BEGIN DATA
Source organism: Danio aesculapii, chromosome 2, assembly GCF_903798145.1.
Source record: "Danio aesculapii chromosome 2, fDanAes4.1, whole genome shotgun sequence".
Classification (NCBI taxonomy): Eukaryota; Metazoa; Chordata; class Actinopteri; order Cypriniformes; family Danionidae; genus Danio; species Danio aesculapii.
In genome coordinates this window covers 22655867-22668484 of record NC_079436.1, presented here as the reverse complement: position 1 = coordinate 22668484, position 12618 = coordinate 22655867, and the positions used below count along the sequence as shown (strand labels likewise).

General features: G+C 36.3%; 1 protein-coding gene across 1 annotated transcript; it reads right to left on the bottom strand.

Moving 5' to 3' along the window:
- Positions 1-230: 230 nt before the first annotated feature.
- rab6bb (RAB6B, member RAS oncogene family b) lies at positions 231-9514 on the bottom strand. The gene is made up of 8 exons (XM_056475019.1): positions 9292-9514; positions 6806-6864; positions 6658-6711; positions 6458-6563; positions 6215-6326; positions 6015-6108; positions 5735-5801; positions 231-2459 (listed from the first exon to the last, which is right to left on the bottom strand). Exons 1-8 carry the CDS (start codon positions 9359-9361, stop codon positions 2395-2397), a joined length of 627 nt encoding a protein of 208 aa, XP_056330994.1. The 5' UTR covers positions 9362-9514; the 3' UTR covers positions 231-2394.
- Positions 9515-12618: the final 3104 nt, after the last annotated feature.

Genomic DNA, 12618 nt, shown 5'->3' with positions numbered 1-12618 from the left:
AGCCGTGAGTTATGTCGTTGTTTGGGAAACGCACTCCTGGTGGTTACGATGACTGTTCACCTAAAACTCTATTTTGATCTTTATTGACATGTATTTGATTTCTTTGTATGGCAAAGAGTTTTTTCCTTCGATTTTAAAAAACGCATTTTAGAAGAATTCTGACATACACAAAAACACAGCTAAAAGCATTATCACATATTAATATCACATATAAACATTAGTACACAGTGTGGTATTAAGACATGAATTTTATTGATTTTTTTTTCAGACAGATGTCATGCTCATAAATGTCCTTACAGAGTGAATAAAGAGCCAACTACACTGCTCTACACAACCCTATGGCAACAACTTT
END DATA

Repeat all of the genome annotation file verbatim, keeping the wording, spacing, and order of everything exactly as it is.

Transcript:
Source organism: Danio aesculapii, chromosome 2, assembly GCF_903798145.1.
Source record: "Danio aesculapii chromosome 2, fDanAes4.1, whole genome shotgun sequence".
Classification (NCBI taxonomy): Eukaryota; Metazoa; Chordata; class Actinopteri; order Cypriniformes; family Danionidae; genus Danio; species Danio aesculapii.
In genome coordinates this window covers 22655867-22668484 of record NC_079436.1, presented here as the reverse complement: position 1 = coordinate 22668484, position 12618 = coordinate 22655867, and the positions used below count along the sequence as shown (strand labels likewise).

General features: G+C 36.3%; 1 protein-coding gene across 1 annotated transcript; it reads right to left on the bottom strand.

Moving 5' to 3' along the window:
- Positions 1-230: 230 nt before the first annotated feature.
- rab6bb (RAB6B, member RAS oncogene family b) lies at positions 231-9514 on the bottom strand. The gene is made up of 8 exons (XM_056475019.1): positions 9292-9514; positions 6806-6864; positions 6658-6711; positions 6458-6563; positions 6215-6326; positions 6015-6108; positions 5735-5801; positions 231-2459 (listed from the first exon to the last, which is right to left on the bottom strand). Exons 1-8 carry the CDS (start codon positions 9359-9361, stop codon positions 2395-2397), a joined length of 627 nt encoding a protein of 208 aa, XP_056330994.1. The 5' UTR covers positions 9362-9514; the 3' UTR covers positions 231-2394.
- Positions 9515-12618: the final 3104 nt, after the last annotated feature.

Genomic DNA, 12618 nt, shown 5'->3' with positions numbered 1-12618 from the left:
AGCCGTGAGTTATGTCGTTGTTTGGGAAACGCACTCCTGGTGGTTACGATGACTGTTCACCTAAAACTCTATTTTGATCTTTATTGACATGTATTTGATTTCTTTGTATGGCAAAGAGTTTTTTCCTTCGATTTTAAAAAACGCATTTTAGAAGAATTCTGACATACACAAAAACACAGCTAAAAGCATTATCACATATTAATATCACATATAAACATTAGTACACAGTGTGGTATTAAGACATGAATTTTATTGATTTTTTTTTCAGACAGATGTCATGCTCATAAATGTCCTTACAGAGTGAATAAAGAGCCAACTACACTGCTCTACACAACCCTATGGCAACAACTTT